+27 (11) 867 3505 church@bbcmail.co.za

In his book, The Finishing Touch, Chuck Swindoll tells the story of Glenn Chambers, a young believer with a lifelong desire to pursue missionary service in Ecuador.

On 15 February 1947, Chambers sat in a Miami airport awaiting the take-off that would jet him to his missionary destination. As he waited, he searched for a piece of paper to send a note to his mother. He found a scrap of paper from an advertisement, which had the word WHY? scrawled across it. He hurriedly scribbled a note to his mother around that central word before boarding the plane to his final destination.

Later that day, his plane crashed into a mountain, instantly killing all passengers aboard. His mother received his note several days later, opening it to be confronted with that haunting question: WHY?

Bildad delivered his second speech in chapter 18, once again accusing Job of grave wrongdoing and asserting that he would receive his due in Sheol for his sins. In response (chapter 19), we find Job, while not conceding that he was guilty of some wild sin, wondering why God was treating him as if he was. He expressed his confusion, as we shall see, in two broad laments, before again holding out hope of ultimate vindication.

First, Job lamented that God seemed to be attacking him (vv. 1–12). He was confident that he did not deserve punishment for any sin on his part, but he admitted that it certainly appeared as if God was attacking him for his sin.

Job lamented that God had “put me in the wrong” and therefore “closed his net about me” (v. 16). “Put me in the wrong” suggests that God had perverted justice. He was indeed caught in God’s net, but unjustly so.

Second, Job lamented that God appeared to be deliberately isolating him (vv. 13–20). So severe was the affliction he faced from God’s hand that it had severed him from all human companionship. Brothers, relatives, close friends, servants, and even his wife had all turned against him. He felt the utter misery of stinging loneliness. All human help had abandoned him, and all human love had left him. Again, he had to concede that what Bildad had said of the wicked appeared to be happening to him, though he struggled to understand why.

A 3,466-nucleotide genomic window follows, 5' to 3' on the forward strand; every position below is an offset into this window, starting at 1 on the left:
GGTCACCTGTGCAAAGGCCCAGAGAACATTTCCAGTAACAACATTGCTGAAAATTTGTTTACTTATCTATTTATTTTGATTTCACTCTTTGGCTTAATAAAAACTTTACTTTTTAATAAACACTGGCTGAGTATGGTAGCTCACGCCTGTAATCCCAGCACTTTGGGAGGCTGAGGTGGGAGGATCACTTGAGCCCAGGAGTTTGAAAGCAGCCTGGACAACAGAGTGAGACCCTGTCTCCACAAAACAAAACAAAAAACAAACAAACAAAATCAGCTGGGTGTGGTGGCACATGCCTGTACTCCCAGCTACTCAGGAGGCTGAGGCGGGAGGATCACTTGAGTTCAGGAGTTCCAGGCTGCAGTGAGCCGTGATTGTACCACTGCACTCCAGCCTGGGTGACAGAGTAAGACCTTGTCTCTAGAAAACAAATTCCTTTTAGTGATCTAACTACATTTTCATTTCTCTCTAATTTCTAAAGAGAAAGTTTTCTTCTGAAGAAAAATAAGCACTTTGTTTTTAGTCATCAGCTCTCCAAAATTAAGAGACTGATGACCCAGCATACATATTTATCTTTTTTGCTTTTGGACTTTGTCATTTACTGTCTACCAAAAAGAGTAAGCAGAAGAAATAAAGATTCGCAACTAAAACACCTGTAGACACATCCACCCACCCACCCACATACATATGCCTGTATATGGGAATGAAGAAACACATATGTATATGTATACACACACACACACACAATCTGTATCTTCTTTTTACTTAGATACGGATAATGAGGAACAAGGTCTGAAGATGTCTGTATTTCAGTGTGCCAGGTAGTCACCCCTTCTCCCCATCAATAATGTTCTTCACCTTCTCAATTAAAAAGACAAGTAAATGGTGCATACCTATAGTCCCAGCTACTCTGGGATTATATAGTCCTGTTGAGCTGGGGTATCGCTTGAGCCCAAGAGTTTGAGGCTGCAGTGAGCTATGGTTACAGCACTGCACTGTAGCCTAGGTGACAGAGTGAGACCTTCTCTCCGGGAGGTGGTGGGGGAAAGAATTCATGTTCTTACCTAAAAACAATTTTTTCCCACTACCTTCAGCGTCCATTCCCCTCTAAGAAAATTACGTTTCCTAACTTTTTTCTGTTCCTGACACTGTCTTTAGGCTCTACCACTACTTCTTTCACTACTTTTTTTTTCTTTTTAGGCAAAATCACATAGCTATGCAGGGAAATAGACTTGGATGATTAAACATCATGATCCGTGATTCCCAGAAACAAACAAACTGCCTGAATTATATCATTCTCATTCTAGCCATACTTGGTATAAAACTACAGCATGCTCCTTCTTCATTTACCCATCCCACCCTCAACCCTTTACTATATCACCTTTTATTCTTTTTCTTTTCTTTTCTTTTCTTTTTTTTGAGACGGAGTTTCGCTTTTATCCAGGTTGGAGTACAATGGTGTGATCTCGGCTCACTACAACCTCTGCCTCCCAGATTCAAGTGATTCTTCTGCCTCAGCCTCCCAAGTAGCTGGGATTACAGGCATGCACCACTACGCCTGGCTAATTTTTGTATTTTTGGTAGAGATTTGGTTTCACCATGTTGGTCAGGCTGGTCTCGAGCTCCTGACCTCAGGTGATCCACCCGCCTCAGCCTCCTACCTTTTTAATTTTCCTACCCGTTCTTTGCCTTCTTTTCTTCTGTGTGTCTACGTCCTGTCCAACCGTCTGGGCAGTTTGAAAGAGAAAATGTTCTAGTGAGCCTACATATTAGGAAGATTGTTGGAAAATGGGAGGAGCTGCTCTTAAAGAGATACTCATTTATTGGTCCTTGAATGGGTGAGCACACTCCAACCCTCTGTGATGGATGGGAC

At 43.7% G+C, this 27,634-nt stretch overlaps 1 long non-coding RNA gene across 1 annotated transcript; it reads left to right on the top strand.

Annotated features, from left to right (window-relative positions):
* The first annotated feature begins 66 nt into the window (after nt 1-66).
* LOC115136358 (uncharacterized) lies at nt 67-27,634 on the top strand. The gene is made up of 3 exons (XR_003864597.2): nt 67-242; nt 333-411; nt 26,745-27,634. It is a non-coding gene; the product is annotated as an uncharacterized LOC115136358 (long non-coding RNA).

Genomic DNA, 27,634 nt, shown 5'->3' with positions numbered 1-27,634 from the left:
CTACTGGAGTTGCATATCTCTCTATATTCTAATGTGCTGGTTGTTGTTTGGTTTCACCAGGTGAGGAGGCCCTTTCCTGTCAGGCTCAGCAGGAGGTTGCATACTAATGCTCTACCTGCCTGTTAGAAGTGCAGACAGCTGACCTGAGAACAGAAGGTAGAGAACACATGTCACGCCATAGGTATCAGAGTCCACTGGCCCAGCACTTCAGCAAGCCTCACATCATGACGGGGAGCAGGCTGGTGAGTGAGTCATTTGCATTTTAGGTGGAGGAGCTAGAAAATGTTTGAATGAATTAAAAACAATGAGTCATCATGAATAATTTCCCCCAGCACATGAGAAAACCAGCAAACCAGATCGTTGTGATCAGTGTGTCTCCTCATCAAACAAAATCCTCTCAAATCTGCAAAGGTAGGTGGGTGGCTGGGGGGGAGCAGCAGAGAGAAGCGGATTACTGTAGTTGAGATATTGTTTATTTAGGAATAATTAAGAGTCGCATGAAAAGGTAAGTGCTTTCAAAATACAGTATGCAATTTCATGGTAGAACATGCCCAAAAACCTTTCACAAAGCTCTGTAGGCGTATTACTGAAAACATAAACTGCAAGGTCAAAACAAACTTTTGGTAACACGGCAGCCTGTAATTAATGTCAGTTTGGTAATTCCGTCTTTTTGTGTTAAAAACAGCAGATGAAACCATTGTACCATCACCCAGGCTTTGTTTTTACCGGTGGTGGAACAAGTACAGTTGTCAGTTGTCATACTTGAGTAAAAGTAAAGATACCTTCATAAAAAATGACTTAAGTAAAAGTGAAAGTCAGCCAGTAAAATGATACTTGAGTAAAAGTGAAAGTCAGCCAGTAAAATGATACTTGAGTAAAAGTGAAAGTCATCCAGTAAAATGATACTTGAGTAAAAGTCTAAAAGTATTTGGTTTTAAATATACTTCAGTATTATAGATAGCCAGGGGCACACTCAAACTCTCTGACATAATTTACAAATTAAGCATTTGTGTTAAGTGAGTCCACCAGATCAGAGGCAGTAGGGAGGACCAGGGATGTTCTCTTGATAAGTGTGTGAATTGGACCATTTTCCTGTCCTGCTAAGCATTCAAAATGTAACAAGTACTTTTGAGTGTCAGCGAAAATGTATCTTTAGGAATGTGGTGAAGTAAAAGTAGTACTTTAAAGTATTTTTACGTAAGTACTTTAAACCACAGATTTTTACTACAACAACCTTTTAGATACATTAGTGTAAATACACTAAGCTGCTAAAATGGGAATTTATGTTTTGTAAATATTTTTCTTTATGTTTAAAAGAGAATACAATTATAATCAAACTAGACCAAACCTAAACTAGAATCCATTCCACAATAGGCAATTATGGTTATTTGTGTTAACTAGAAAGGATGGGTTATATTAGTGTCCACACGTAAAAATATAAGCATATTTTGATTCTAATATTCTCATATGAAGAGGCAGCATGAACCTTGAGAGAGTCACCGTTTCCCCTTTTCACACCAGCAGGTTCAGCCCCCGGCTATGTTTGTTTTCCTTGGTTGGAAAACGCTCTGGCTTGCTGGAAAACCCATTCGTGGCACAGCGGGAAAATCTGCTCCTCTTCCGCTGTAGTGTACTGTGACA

Anyone who has experienced even a modicum of Job’s afflictions understands where he was coming from. In severe affliction, we are quickly tempted to give into utter despair. But Job shows another way. As despairing as his situation was, he nonetheless embraced hope (vv. 21–29). Specifically, he hoped in a Redeemer.

He began the last section by reiterating that “the hand of God has touched me” (v. 21). Clearly, God was against him. Clearly, God was regarding him as an enemy, viciously attacking him and cruelly isolating him. Significantly, while it is true that God was overseeing all his affliction, it was Satan’s hand that had touched him (1:11–12; 2:5–6). Regardless, he felt that God was against him and longed for vindication—vindication inscribed with an iron pen and engraved in a rock forever (vv. 23–24). And where would that iron-inscribed vindication come from?

For I know that my Redeemer lives, and at the last he will stand upon the earth. And after my skin has been thus destroyed, yet in my flesh I shall see God, whom I shall see for myself, and my eyes shall behold, and not another.

(Job 19:25–27)

Job knew that his Redeemer lived, that he would stand on the earth, and that, in resurrection, he would see his Redeemer in his flesh. He may not have known as much about the living Redeemer as we today know, but he believed that his vindication would not come through his own righteousness but through the witness of the Redeemer who would come to earth.

Once again, we see Job swinging from one emotional spectrum to the other. He knew that God was against him. But he also knew that his only hope of vindication was the Redeemer whom God would provide. Christopher Ash calls this the “paradoxical marks of a true worshipper.” True worship, in other words, is sometimes marked by pain and sometimes by prayer—and sometimes by both at the same time!

As you meditate on Job 19 this morning, be honest before God about your pain. Openly confess your confusion to him. But pray also for grace to look to your Redeemer for vindication and to find hope in him.